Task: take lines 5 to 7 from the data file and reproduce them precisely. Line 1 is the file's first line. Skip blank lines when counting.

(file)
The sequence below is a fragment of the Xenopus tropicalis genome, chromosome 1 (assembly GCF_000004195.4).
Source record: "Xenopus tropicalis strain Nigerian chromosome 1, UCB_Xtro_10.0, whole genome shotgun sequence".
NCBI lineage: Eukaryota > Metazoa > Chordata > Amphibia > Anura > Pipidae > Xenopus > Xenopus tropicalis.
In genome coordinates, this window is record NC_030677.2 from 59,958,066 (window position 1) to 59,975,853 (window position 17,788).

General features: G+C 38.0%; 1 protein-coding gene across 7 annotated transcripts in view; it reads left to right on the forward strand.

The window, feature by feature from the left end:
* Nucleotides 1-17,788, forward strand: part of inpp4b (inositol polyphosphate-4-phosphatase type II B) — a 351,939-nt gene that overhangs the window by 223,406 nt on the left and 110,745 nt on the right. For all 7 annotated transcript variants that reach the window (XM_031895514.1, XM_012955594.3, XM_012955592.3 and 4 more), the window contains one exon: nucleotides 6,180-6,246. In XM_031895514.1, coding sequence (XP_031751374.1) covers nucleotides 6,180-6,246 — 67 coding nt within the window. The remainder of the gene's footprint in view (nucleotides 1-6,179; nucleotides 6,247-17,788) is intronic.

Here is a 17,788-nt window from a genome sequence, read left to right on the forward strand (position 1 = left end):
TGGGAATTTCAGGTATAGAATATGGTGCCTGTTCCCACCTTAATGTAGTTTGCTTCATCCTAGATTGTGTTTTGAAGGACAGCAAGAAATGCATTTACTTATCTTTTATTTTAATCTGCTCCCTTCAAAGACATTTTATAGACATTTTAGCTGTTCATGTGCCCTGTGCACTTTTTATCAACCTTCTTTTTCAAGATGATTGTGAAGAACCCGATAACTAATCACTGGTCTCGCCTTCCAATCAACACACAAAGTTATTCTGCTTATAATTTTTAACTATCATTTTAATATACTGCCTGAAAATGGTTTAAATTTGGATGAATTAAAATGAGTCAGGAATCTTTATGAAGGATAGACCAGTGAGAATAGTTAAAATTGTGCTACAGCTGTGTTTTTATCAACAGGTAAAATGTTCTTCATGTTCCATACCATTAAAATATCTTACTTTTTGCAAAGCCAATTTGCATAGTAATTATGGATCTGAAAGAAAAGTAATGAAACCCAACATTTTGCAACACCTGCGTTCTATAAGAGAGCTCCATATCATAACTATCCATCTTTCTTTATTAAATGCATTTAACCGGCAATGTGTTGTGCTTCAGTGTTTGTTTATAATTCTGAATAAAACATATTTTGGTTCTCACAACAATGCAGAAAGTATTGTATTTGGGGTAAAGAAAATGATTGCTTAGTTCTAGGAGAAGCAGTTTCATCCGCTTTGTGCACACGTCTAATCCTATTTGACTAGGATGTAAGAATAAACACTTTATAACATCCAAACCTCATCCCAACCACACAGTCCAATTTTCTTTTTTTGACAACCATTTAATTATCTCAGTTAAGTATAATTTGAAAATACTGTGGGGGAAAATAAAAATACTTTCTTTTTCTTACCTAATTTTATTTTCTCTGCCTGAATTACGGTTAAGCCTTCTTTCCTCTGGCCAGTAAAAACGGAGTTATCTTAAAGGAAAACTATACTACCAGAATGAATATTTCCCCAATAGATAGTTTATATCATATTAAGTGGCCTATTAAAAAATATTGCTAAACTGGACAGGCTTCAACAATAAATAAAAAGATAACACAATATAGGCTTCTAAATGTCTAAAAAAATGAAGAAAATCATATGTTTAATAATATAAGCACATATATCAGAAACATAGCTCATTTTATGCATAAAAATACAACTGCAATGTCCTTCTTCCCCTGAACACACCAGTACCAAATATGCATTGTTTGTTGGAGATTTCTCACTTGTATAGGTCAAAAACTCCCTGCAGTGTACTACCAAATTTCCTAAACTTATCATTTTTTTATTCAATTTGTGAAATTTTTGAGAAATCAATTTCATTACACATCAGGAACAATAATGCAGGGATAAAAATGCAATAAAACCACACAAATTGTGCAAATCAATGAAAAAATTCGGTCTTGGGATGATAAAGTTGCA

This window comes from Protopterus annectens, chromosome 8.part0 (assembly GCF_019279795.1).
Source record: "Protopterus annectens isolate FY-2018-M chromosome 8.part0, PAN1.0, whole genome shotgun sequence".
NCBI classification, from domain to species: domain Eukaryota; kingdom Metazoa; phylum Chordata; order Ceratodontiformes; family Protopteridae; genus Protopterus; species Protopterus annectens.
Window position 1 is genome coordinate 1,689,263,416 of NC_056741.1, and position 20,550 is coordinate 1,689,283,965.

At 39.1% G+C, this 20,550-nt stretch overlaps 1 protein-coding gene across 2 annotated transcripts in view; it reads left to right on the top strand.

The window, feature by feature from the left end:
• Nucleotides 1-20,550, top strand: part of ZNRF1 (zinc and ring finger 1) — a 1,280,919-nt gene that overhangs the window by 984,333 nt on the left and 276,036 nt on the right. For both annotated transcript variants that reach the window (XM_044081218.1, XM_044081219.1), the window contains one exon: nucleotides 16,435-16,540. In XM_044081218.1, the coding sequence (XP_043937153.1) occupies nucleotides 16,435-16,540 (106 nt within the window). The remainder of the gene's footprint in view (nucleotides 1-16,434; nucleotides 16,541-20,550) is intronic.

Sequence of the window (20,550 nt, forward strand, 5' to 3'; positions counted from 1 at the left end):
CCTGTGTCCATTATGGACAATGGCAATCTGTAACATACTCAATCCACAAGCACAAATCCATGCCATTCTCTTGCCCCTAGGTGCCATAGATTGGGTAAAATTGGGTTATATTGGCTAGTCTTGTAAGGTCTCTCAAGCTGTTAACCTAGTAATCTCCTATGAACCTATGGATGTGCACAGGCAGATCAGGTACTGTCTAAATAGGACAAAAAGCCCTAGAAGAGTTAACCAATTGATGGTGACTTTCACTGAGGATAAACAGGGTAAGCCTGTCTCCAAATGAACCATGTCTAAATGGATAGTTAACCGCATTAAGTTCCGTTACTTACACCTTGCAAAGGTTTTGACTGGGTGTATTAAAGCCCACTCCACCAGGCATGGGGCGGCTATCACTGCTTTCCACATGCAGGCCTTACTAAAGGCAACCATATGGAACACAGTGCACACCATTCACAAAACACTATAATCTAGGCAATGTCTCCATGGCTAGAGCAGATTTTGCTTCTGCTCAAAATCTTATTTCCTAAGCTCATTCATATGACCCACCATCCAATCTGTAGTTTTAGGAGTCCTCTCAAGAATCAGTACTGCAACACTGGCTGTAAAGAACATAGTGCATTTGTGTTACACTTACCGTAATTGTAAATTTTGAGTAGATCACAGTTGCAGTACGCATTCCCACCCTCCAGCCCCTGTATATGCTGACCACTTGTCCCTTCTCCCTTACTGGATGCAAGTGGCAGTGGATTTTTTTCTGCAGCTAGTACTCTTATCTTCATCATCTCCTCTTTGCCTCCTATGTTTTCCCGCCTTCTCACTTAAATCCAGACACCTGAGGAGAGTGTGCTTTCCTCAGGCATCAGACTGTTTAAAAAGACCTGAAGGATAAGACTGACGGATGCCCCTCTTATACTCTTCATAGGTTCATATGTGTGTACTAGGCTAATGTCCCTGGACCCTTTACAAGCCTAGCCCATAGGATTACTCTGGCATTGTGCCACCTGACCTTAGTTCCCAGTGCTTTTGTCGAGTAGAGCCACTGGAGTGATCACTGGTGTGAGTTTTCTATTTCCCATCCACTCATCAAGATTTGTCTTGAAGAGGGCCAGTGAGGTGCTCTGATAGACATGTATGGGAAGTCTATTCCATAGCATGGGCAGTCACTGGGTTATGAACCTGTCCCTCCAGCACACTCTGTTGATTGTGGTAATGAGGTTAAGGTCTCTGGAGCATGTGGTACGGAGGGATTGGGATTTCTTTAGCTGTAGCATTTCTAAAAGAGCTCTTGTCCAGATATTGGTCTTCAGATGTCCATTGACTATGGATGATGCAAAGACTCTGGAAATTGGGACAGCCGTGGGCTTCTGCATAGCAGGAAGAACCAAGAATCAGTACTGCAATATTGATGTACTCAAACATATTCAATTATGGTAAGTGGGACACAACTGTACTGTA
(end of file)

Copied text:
General features: G+C 38.0%; 1 protein-coding gene across 7 annotated transcripts in view; it reads left to right on the forward strand.

The window, feature by feature from the left end:
* Nucleotides 1-17,788, forward strand: part of inpp4b (inositol polyphosphate-4-phosphatase type II B) — a 351,939-nt gene that overhangs the window by 223,406 nt on the left and 110,745 nt on the right. For all 7 annotated transcript variants that reach the window (XM_031895514.1, XM_012955594.3, XM_012955592.3 and 4 more), the window contains one exon: nucleotides 6,180-6,246. In XM_031895514.1, coding sequence (XP_031751374.1) covers nucleotides 6,180-6,246 — 67 coding nt within the window. The remainder of the gene's footprint in view (nucleotides 1-6,179; nucleotides 6,247-17,788) is intronic.